Why We Need Adult Themes in YA

I just finished reading Damsel by Elana Arnold and if you’ve read this book, you’ll probably gather why it is a bit controversial in the YA world.

Damsel is a feminist retelling of the classic damsel in distress story, only the damsel is not what she seems, and the prince is not exactly an upstanding guy. The book, which is marketed as YA, is chock full of adult themes such as sexual assault, relationship abuse, suicide, self-harm, and animal abuse, many of which could be triggers for people reading the book. Obviously, this book will not be for everyone. I personally enjoyed it, because I think it has an important message.

But when I looked the book up on Goodreads, I was shocked to see a wave of 1 and 2-star reviews. Many of the bad reviews knocked the book for being too adult for YA literature, and for having triggers for readers. A lot of people also didn’t like the language used in the book. For example, body parts are described in animalistic fashion (tusks, horns, etc.) It seemed like very few people were able to look past the adult content of the book to the gripping story underneath.

And that irks me, because I believe we need strong adult themes in YA.

That said, it depends on the person. If you think you will be triggered, read reviews and obviously stay away from books with strong themes that will impact your mental wellbeing Take care of yourself. If you have children and you don’t think they should be reading books with adult material, monitor what they read and explain to them why some YA books might not be appropriate to read until they are older. In general, inform yourself.

But the YA genre is evolving. For example, I’m a huge fan of the “new” YA wave, which contains books from authors like Elana Arnold and Sarah J. Maas. These books have many typical YA themes, but they might contain more sexual themes or explore darker adult themes such as relationship abuse and depression. Not everybody likes to read and talk about these things, but YA authors are champions of introducing young people to adult themes that they might encounter in their lives.

Books are a safe space for people to explore experiences and ideas that they might not experience in real life. Books inform us of all the facets of life, even the yucky ones that we don’t always want to imagine. Reading a book that has elements of relationship abuse might be off-putting in the moment, but what if reading that book helps a teen identify relationship abuse in his or her own life down the road?

The bottom line is that we need adult themes in YA. And if you keep up with current popular YA books, you’ll know that more and more of them are finding ways to merge adult content with good stories.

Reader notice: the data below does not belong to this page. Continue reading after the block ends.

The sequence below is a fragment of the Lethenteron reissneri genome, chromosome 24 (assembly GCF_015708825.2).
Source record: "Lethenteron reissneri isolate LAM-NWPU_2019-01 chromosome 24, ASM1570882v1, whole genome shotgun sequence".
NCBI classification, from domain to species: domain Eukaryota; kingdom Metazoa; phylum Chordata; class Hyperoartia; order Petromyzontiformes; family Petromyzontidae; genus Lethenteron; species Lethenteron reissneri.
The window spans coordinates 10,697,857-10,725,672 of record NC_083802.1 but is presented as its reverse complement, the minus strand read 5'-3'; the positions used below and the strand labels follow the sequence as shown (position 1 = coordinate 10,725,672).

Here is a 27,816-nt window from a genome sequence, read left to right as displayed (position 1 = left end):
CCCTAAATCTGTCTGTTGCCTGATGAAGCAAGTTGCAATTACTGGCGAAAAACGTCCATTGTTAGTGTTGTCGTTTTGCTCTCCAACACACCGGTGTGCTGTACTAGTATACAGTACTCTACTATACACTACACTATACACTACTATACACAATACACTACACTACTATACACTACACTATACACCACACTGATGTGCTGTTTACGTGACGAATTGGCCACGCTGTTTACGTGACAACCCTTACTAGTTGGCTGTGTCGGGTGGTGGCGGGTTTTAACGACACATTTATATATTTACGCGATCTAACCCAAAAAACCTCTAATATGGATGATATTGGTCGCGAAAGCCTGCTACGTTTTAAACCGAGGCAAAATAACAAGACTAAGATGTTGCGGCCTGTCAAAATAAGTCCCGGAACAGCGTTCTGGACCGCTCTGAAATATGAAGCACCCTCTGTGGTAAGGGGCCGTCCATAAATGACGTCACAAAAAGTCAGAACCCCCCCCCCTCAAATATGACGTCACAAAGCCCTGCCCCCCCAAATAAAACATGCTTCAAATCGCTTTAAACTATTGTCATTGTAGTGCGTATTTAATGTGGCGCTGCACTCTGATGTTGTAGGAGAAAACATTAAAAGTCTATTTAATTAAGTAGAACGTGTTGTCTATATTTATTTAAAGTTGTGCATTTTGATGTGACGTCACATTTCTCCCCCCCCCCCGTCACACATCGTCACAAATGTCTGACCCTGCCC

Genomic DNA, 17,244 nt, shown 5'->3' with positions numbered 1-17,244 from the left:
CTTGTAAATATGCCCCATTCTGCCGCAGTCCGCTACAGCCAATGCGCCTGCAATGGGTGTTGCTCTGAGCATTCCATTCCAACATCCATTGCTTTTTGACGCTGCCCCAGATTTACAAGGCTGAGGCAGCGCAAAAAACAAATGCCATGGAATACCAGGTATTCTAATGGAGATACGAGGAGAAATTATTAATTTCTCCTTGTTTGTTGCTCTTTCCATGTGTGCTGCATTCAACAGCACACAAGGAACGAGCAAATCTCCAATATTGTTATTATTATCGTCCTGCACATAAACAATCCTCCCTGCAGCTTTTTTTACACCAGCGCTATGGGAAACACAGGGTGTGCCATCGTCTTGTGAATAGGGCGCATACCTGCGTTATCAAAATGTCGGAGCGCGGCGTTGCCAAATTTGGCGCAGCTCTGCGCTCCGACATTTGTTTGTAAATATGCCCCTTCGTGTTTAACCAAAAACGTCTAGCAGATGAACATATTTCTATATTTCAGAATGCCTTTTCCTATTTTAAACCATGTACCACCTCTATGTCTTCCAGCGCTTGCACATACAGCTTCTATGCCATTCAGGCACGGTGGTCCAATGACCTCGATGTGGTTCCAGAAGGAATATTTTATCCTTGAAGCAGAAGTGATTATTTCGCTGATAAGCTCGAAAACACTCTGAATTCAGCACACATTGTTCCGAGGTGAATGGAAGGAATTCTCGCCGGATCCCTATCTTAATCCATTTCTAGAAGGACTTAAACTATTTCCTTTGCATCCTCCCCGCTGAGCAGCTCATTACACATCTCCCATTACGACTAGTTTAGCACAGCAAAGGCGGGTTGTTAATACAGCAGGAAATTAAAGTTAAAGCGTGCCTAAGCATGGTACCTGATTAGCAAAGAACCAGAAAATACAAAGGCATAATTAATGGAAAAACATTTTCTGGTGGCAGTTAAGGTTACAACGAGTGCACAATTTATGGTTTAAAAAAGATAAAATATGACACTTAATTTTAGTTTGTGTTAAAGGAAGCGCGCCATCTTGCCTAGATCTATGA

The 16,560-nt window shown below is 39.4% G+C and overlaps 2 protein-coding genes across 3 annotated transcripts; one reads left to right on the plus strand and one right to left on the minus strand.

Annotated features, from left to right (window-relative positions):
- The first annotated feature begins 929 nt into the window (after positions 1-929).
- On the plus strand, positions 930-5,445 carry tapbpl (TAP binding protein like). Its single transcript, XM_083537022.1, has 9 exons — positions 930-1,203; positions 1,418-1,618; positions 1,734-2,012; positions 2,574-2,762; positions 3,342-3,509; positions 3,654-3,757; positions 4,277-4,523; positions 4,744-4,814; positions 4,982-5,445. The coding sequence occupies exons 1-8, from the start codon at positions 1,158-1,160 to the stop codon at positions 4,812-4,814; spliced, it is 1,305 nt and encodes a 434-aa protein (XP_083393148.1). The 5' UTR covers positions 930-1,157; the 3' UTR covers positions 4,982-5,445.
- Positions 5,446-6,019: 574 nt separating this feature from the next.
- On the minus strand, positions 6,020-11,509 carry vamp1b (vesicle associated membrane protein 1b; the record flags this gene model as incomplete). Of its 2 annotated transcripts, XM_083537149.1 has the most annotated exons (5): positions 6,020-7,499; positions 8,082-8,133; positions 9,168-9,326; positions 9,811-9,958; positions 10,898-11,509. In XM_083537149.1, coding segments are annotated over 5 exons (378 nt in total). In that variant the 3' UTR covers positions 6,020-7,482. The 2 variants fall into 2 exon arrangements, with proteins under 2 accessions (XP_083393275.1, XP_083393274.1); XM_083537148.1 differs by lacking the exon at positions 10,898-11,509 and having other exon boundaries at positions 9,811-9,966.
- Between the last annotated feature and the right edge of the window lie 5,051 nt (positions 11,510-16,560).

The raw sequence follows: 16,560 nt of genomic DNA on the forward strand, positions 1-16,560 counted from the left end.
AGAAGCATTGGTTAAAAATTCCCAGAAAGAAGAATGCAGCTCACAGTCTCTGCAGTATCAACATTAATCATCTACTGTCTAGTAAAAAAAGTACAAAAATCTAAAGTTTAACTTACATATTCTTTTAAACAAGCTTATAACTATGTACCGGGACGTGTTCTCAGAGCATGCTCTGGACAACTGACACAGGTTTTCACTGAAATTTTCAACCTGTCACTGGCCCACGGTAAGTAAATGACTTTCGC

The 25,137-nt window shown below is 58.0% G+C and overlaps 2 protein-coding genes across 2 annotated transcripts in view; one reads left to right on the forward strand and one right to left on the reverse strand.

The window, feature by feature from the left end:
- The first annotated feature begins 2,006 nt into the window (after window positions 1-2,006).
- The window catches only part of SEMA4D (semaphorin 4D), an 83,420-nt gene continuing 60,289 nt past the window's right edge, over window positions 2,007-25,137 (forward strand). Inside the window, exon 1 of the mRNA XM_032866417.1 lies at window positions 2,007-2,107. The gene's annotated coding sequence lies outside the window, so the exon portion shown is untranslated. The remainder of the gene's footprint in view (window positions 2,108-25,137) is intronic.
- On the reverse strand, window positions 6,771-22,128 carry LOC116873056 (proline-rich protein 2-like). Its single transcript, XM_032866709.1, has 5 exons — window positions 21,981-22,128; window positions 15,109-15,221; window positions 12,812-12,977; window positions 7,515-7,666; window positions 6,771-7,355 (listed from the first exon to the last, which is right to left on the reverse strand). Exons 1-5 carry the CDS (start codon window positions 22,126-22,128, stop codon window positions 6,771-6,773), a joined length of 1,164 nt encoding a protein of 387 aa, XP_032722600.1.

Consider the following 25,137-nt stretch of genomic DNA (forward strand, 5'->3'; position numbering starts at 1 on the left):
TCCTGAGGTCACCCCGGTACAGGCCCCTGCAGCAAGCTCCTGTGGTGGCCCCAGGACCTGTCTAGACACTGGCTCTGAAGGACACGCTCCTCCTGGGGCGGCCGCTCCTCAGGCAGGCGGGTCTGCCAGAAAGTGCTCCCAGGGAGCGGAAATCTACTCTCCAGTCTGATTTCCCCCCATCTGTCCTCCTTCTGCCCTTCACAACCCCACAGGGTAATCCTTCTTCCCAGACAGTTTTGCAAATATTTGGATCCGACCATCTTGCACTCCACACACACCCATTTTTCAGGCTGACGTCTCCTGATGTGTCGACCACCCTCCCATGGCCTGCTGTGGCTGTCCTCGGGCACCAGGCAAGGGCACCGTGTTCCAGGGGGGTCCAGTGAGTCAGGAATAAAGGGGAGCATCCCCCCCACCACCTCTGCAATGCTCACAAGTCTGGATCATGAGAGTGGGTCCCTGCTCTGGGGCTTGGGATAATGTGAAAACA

YA authors who aren’t afraid to write hard truths are changing the conversation. Let’s support them.

Here is a list of popular YA books that explore adult topics that I recommend reading!

  • A Court of Thrones and Roses series by Sarah J. Maas – Sexual themes, relationship abuse, violence (war scenes)
  • The Cruel Prince by Holly Black – Drinking, drug use, bullying
  • Girls of Paper and Fire by Natasha Ngan – drinking, prostitution, sexual assault, animal cruelty
  • Sky in the Deep by Adrienne Young – Strong violence, war scenes

 

What do you think of YA with strong adult themes? Share your thoughts in the comments!

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5 Comments

  1. December 2, 2018 / 2:00 pm

    I totally agree!! It drives me crazy to see negative comments and ratings for the “appropriateness” level of the book. It’s all relative anyway! Everyone is going to be at a different maturity level with they pick up various books.

    • Cailin
      Author
      December 2, 2018 / 4:45 pm

      Exactly! It makes me sad to see a good book get knocked just because someone didn’t think it ‘age appropriate.’

  2. December 3, 2018 / 12:28 pm

    I completely agree with you that we need more adult themes in YA. I think people forget what age YA actually is. Yes, it’s teenagers, but it’s also those who are coming into adulthood. Why can shows and movies and games, with the same audience, approach more mature themes but for YA books it’s a no-no? Not everything in our lives is all sunshine and daisies, it’s so important for these conversations to start somewhere and I have mad respect for any author who is brave enough to include these themes in their books. Plus, no one is forcing anyone to read them. If they don’t like that kind of content then they don’t have to read it.
    Great post!

    • Cailin
      Author
      December 3, 2018 / 2:28 pm

      Same! If I see a book that people knock for having triggers or shocking content, then 10/10 times I’m going to pick up that book. The whole point of some books is to make a point by making us uncomfortable. Thanks for reading!

  3. December 10, 2018 / 8:18 am

    I think they’re definitely needed – as a teen I’d read YA for the stories and then GrimDark fantasy for the more adult themes. Teen me would have LOVED reading YA exploring these issues.
    Cora | http://teapartyprincess.co.uk/

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